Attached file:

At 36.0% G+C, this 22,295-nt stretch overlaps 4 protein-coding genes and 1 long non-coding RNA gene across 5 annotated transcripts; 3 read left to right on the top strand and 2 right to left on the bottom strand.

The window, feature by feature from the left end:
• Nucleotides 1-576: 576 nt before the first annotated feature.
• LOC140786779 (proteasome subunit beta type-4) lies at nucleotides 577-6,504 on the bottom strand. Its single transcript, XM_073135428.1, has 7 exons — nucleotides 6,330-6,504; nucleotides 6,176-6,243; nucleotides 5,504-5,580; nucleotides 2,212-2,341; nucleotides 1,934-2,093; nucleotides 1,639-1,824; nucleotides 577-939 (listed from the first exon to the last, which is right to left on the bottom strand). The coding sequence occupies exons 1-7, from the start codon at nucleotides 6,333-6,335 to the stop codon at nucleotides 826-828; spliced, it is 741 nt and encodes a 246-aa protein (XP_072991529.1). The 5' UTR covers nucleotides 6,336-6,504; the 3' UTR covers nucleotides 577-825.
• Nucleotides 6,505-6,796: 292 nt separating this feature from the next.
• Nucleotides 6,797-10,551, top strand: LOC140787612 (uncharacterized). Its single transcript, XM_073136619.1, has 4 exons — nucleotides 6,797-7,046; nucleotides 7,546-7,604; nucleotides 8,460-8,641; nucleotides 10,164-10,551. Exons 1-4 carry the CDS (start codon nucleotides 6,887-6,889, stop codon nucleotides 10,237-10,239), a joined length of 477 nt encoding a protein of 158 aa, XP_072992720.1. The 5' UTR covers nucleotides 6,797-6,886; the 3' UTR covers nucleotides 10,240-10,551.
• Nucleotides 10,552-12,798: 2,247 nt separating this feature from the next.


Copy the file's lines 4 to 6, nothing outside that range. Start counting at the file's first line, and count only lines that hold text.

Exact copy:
• LOC140786779 (proteasome subunit beta type-4) lies at nucleotides 577-6,504 on the bottom strand. Its single transcript, XM_073135428.1, has 7 exons — nucleotides 6,330-6,504; nucleotides 6,176-6,243; nucleotides 5,504-5,580; nucleotides 2,212-2,341; nucleotides 1,934-2,093; nucleotides 1,639-1,824; nucleotides 577-939 (listed from the first exon to the last, which is right to left on the bottom strand). The coding sequence occupies exons 1-7, from the start codon at nucleotides 6,333-6,335 to the stop codon at nucleotides 826-828; spliced, it is 741 nt and encodes a 246-aa protein (XP_072991529.1). The 5' UTR covers nucleotides 6,336-6,504; the 3' UTR covers nucleotides 577-825.
• Nucleotides 6,505-6,796: 292 nt separating this feature from the next.
• Nucleotides 6,797-10,551, top strand: LOC140787612 (uncharacterized). Its single transcript, XM_073136619.1, has 4 exons — nucleotides 6,797-7,046; nucleotides 7,546-7,604; nucleotides 8,460-8,641; nucleotides 10,164-10,551. Exons 1-4 carry the CDS (start codon nucleotides 6,887-6,889, stop codon nucleotides 10,237-10,239), a joined length of 477 nt encoding a protein of 158 aa, XP_072992720.1. The 5' UTR covers nucleotides 6,797-6,886; the 3' UTR covers nucleotides 10,240-10,551.